In an event laden with symbolism, US Ambassador William Timken will on Friday, July 4, open the new American embassy on Pariser Platz, next to the Brandenburg Gate, and right in the heart of Berlin's historic center. For many Americans, it marks the fulfilment of a dream -- a dream of peace and freedom in Europe and a goal the US has worked towards for almost a century.
The First World War marked the beginning of America's involvement in Europe, the virtual end of the doctrine of non-intervention and the complete separation of the "new" world from the "old." The first big catastrophe of the 20th century was also the beginning of political globalization.
It's been 90 years since American President Woodrow Wilson laid down the fundament for the League of Nations with his 14-point peace plan for Europe, realizing that only an internationally agreed cooperation could hold the chance of permanently ending conflicts.
It's an American tragedy that the League of Nations failed -- not least because the US did not participate in it and that, of all countries, it was the US that in the following decades violated the principles of self-determination of nations and intervention with an international mandate.
A mixture of missionary "goodwill," born out of America's own historic experience, and an absolute right to be independent has too often resulted in defiant actions and risky go-it-alone decisions -- the Iraq war is the most dramatic example.
Undisputed credit for European unification
But that doesn't change the fact that the US decisively influenced the history of Europe in the 20th century and indeed overwhelmingly positively. Neither the Holocaust nor the Stalinist dictatorships in Eastern European countries, which were not allowed to belong to a free Europe for a long time, would have ended had it not been for the US.
German reunification -- the trigger for the continuation of European unity -- took place largely thanks to American post-war policies and, in the end, to the unambiguous stance of George Bush, senior.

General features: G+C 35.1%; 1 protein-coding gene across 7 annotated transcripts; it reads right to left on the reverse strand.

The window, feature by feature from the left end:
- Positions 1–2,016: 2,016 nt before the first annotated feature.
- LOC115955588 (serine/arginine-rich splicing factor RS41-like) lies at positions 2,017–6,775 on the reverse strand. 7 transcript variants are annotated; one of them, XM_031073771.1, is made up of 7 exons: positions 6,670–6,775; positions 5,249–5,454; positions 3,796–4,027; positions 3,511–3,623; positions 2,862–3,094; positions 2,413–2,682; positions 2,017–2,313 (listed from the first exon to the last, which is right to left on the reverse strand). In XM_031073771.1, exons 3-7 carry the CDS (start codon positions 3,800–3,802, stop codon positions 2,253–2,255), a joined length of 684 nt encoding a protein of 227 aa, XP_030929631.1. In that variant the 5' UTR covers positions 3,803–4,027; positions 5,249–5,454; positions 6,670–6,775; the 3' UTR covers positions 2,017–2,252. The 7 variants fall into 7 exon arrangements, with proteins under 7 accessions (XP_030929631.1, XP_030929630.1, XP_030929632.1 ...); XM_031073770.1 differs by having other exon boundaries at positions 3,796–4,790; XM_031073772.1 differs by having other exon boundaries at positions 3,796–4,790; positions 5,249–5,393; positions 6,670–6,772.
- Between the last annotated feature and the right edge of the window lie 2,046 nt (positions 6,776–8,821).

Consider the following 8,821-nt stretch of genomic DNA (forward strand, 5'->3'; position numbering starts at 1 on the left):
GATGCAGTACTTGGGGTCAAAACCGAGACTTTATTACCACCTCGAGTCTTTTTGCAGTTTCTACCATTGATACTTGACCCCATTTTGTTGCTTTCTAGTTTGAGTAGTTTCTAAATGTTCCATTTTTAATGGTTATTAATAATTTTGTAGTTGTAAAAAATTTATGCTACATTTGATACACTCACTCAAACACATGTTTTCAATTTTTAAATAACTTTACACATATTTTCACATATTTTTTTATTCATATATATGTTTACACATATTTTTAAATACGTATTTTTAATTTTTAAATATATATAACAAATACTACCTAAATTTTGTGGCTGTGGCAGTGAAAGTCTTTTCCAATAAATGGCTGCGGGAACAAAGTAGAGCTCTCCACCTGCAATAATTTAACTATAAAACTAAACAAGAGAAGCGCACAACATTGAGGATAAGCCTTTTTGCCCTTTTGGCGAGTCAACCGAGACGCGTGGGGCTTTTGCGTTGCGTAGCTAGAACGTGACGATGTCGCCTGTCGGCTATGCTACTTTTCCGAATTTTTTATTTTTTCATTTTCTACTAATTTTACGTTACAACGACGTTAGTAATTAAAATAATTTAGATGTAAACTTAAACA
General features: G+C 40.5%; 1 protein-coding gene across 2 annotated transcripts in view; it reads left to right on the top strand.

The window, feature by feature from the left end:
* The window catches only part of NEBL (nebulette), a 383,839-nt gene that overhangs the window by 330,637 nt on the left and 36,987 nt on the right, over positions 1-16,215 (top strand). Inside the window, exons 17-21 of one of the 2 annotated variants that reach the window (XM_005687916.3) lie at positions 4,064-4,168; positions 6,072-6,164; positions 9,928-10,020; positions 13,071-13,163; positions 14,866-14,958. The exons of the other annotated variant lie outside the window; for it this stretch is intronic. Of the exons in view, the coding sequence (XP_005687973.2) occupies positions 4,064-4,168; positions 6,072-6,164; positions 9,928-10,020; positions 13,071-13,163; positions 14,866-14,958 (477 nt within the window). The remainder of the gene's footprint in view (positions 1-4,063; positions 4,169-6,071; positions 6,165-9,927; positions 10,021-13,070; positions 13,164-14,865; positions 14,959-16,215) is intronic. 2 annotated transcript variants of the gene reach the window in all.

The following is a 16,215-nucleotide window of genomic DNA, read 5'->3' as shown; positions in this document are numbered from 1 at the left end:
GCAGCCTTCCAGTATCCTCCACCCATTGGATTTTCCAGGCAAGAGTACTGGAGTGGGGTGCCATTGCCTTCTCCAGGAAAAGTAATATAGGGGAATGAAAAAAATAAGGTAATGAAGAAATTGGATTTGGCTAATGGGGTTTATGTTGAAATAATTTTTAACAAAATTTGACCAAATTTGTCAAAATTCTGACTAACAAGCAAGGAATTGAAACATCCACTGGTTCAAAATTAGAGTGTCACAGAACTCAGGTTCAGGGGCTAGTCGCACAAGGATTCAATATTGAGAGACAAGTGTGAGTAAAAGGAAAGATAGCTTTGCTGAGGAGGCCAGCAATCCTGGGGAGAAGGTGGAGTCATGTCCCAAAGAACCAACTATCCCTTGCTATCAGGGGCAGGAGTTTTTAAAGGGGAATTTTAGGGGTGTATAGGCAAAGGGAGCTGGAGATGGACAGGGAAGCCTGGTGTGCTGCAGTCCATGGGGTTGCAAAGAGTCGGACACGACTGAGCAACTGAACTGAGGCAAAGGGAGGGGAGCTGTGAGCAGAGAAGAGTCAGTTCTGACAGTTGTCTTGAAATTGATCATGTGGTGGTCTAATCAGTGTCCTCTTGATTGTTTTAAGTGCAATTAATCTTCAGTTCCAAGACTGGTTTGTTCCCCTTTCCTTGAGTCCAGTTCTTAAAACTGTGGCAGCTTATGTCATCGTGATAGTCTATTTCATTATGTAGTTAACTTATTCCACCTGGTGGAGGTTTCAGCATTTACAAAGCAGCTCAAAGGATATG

Of course, you can always find something to complain about -- reunited Germany still has economic and social problems, the new EU member states still suffer partly from deep economic burdens rooted in the past and don't behave the way "old Europe" would like them to.
And you could argue that the European Union, given the lack of approval among its citizens, is currently in a state of free fall. It's all true and yet possible to solve peacefully within the existing framework of rules and alliances. A look back at the battlefields of the last century, the two-time destruction of large swathes of Europe and the decades-long suppression of many European nations puts the difficulties of the present into perspective.
It's largely due to the US and its military involvement that Europe is today, without a doubt, able to solve conflicts diplomatically and peacefully.
Center of Europe, in the heart of Berlin
Germany profited the most from America's involvement. From the Marshall Plan, the economic rebuilding of West Germany, the Berlin Air Lift to the decades-long presence of American troops to protect against Soviet aggression and the complete support of German reunification -- the US never let the Germans down because Germany was for them the key to peace and freedom in Europe.
Seen in this context, the opening of the new American Embassy brings things full circle. And this is not about a return but a new beginning. When the historic building on the Pariser Platz square was occupied in 1939, the US had already pulled its ambassador out of Nazi Germany.
William Timken will be the first American representative to take office in the heart of Berlin next to the Brandenburg Gate. The coming years should show whether a new beginning is possible in German-US and indeed in trans-Atlantic relations.
As successor to Gerhard Schroeder, German Chancellor Angela Merkel turned a new page in German-US relations, healing the rift that opened over the Iraq war and yet remaining critical. It's possible she could once again work and cooperate much closely together with President George Bush's predecessor.
The US has always felt responsible for freedom. The country is mature enough to share this responsibility with those who know the value of freedom.
Uta Thofern is the editor-in-chief of DW-WORLD.DE. (sp)